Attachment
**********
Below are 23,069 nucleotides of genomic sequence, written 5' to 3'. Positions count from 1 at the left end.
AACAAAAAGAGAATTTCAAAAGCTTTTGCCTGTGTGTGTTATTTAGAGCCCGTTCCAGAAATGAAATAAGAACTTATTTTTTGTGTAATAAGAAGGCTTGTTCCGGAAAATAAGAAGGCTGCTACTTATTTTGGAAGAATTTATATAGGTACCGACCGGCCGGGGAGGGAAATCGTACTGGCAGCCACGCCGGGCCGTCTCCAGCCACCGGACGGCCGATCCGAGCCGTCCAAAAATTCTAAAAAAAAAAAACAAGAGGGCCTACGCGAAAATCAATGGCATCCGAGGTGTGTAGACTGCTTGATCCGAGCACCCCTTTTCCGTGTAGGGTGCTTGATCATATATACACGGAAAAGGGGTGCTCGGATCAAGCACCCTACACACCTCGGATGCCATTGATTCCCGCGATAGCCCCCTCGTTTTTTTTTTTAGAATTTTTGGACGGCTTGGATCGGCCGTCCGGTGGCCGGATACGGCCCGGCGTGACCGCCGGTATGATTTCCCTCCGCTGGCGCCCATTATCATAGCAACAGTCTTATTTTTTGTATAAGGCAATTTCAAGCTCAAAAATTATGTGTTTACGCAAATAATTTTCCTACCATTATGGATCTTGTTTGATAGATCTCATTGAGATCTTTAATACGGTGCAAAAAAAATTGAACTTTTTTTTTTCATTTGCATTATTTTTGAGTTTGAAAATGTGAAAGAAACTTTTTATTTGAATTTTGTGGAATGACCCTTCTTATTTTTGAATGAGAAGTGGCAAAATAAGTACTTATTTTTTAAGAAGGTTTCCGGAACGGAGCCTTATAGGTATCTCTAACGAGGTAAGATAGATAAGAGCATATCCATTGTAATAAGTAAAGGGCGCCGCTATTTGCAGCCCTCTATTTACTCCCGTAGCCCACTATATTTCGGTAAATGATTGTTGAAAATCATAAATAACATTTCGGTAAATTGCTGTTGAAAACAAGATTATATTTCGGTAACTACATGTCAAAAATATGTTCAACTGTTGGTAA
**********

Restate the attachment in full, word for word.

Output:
Below are 23,069 nucleotides of genomic sequence, written 5' to 3'. Positions count from 1 at the left end.
AACAAAAAGAGAATTTCAAAAGCTTTTGCCTGTGTGTGTTATTTAGAGCCCGTTCCAGAAATGAAATAAGAACTTATTTTTTGTGTAATAAGAAGGCTTGTTCCGGAAAATAAGAAGGCTGCTACTTATTTTGGAAGAATTTATATAGGTACCGACCGGCCGGGGAGGGAAATCGTACTGGCAGCCACGCCGGGCCGTCTCCAGCCACCGGACGGCCGATCCGAGCCGTCCAAAAATTCTAAAAAAAAAAAACAAGAGGGCCTACGCGAAAATCAATGGCATCCGAGGTGTGTAGACTGCTTGATCCGAGCACCCCTTTTCCGTGTAGGGTGCTTGATCATATATACACGGAAAAGGGGTGCTCGGATCAAGCACCCTACACACCTCGGATGCCATTGATTCCCGCGATAGCCCCCTCGTTTTTTTTTTTAGAATTTTTGGACGGCTTGGATCGGCCGTCCGGTGGCCGGATACGGCCCGGCGTGACCGCCGGTATGATTTCCCTCCGCTGGCGCCCATTATCATAGCAACAGTCTTATTTTTTGTATAAGGCAATTTCAAGCTCAAAAATTATGTGTTTACGCAAATAATTTTCCTACCATTATGGATCTTGTTTGATAGATCTCATTGAGATCTTTAATACGGTGCAAAAAAAATTGAACTTTTTTTTTTCATTTGCATTATTTTTGAGTTTGAAAATGTGAAAGAAACTTTTTATTTGAATTTTGTGGAATGACCCTTCTTATTTTTGAATGAGAAGTGGCAAAATAAGTACTTATTTTTTAAGAAGGTTTCCGGAACGGAGCCTTATAGGTATCTCTAACGAGGTAAGATAGATAAGAGCATATCCATTGTAATAAGTAAAGGGCGCCGCTATTTGCAGCCCTCTATTTACTCCCGTAGCCCACTATATTTCGGTAAATGATTGTTGAAAATCATAAATAACATTTCGGTAAATTGCTGTTGAAAACAAGATTATATTTCGGTAACTACATGTCAAAAATATGTTCAACTGTTGGTAA